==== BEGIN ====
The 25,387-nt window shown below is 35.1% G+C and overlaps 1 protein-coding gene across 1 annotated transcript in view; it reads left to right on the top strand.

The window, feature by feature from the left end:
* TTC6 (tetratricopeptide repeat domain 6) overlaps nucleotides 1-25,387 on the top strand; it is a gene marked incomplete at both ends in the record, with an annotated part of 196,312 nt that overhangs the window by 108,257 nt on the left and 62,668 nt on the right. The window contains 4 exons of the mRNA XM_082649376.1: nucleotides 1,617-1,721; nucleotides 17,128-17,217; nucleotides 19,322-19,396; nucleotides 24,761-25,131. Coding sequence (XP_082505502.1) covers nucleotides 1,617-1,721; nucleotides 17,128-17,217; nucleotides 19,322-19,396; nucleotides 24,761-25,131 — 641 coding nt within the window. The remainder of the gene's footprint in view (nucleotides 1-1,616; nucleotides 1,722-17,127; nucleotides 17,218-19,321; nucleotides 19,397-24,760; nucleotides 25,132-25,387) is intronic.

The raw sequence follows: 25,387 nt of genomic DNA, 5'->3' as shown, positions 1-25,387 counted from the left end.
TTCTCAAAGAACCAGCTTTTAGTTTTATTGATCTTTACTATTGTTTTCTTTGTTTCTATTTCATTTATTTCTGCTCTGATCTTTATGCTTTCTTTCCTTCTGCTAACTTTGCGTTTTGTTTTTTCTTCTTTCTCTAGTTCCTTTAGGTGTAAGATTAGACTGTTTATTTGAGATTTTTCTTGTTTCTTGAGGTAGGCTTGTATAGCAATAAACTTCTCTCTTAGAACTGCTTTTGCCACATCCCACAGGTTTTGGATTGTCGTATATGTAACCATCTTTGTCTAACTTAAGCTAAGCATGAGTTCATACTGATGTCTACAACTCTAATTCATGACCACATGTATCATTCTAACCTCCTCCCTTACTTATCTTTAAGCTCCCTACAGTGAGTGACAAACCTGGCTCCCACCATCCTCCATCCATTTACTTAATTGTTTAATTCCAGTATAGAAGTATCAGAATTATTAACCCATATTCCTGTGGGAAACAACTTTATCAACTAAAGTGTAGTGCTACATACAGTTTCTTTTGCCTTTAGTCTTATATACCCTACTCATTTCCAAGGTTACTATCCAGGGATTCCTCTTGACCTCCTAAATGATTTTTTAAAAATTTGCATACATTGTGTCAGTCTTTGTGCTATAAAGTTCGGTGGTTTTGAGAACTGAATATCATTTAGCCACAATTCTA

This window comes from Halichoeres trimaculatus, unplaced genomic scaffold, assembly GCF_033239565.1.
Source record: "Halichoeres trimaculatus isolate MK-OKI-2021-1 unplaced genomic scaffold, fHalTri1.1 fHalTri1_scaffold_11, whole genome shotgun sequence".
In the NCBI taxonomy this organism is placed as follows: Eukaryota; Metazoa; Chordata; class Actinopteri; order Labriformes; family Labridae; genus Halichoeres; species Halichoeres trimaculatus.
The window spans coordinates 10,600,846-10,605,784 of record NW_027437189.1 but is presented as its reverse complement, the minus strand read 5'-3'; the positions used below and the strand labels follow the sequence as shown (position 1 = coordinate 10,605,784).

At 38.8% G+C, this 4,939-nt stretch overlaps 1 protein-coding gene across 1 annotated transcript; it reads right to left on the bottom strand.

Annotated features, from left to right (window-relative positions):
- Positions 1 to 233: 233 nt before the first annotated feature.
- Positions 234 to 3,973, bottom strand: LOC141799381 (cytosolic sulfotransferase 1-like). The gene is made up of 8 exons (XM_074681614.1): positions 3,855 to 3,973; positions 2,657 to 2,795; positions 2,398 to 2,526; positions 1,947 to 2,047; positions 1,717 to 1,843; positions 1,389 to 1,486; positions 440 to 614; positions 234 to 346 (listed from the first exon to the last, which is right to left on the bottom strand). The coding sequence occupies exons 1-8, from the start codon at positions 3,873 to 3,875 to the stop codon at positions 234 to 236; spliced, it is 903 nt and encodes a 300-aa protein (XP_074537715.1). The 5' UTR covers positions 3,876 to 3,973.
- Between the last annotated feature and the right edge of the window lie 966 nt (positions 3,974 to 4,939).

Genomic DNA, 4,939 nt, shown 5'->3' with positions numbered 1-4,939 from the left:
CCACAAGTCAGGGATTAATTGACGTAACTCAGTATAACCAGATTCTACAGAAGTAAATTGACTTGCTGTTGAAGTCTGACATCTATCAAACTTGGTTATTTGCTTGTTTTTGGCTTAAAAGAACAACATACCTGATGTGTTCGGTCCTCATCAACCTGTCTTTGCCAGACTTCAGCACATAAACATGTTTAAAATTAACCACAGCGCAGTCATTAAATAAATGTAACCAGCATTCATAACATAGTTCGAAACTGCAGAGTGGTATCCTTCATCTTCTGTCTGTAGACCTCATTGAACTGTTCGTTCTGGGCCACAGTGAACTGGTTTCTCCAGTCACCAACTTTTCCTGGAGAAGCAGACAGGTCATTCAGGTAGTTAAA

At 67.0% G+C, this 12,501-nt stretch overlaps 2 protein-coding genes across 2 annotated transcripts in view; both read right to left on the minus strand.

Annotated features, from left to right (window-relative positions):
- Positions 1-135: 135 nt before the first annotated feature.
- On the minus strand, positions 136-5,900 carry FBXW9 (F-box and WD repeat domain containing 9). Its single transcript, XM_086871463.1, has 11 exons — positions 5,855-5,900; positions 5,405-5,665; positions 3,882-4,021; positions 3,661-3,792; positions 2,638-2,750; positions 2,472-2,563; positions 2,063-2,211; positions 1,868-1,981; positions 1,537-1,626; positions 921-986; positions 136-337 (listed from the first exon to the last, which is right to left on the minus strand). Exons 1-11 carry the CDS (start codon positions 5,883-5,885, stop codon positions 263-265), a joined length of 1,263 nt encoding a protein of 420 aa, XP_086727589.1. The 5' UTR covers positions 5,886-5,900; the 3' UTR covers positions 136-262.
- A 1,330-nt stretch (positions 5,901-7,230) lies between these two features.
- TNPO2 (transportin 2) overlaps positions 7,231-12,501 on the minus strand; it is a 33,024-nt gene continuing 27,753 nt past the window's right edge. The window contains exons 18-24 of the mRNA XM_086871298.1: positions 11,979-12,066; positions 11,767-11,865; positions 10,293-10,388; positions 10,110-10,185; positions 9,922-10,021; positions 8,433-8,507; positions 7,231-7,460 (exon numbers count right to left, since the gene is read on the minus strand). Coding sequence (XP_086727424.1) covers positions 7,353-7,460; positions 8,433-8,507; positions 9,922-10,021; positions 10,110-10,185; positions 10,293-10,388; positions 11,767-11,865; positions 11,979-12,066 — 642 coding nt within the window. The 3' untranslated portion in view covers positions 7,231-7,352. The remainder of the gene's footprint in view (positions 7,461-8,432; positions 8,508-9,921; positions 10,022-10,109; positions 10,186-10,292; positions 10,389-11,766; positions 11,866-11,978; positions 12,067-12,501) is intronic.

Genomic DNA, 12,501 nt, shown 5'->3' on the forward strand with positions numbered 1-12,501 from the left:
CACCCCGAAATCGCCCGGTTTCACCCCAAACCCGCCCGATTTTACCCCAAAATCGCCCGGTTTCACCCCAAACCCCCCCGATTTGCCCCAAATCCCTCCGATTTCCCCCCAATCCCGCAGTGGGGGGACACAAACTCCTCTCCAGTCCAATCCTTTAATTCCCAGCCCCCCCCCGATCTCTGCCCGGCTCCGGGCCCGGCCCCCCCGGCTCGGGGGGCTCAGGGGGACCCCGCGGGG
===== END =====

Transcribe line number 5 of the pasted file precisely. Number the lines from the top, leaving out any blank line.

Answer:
TTCTCAAAGAACCAGCTTTTAGTTTTATTGATCTTTACTATTGTTTTCTTTGTTTCTATTTCATTTATTTCTGCTCTGATCTTTATGCTTTCTTTCCTTCTGCTAACTTTGCGTTTTGTTTTTTCTTCTTTCTCTAGTTCCTTTAGGTGTAAGATTAGACTGTTTATTTGAGATTTTTCTTGTTTCTTGAGGTAGGCTTGTATAGCAATAAACTTCTCTCTTAGAACTGCTTTTGCCACATCCCACAGGTTTTGGATTGTCGTATATGTAACCATCTTTGTCTAACTTAAGCTAAGCATGAGTTCATACTGATGTCTACAACTCTAATTCATGACCACATGTATCATTCTAACCTCCTCCCTTACTTATCTTTAAGCTCCCTACAGTGAGTGACAAACCTGGCTCCCACCATCCTCCATCCATTTACTTAATTGTTTAATTCCAGTATAGAAGTATCAGAATTATTAACCCATATTCCTGTGGGAAACAACTTTATCAACTAAAGTGTAGTGCTACATACAGTTTCTTTTGCCTTTAGTCTTATATACCCTACTCATTTCCAAGGTTACTATCCAGGGATTCCTCTTGACCTCCTAAATGATTTTTTAAAAATTTGCATACATTGTGTCAGTCTTTGTGCTATAAAGTTCGGTGGTTTTGAGAACTGAATATCATTTAGCCACAATTCTA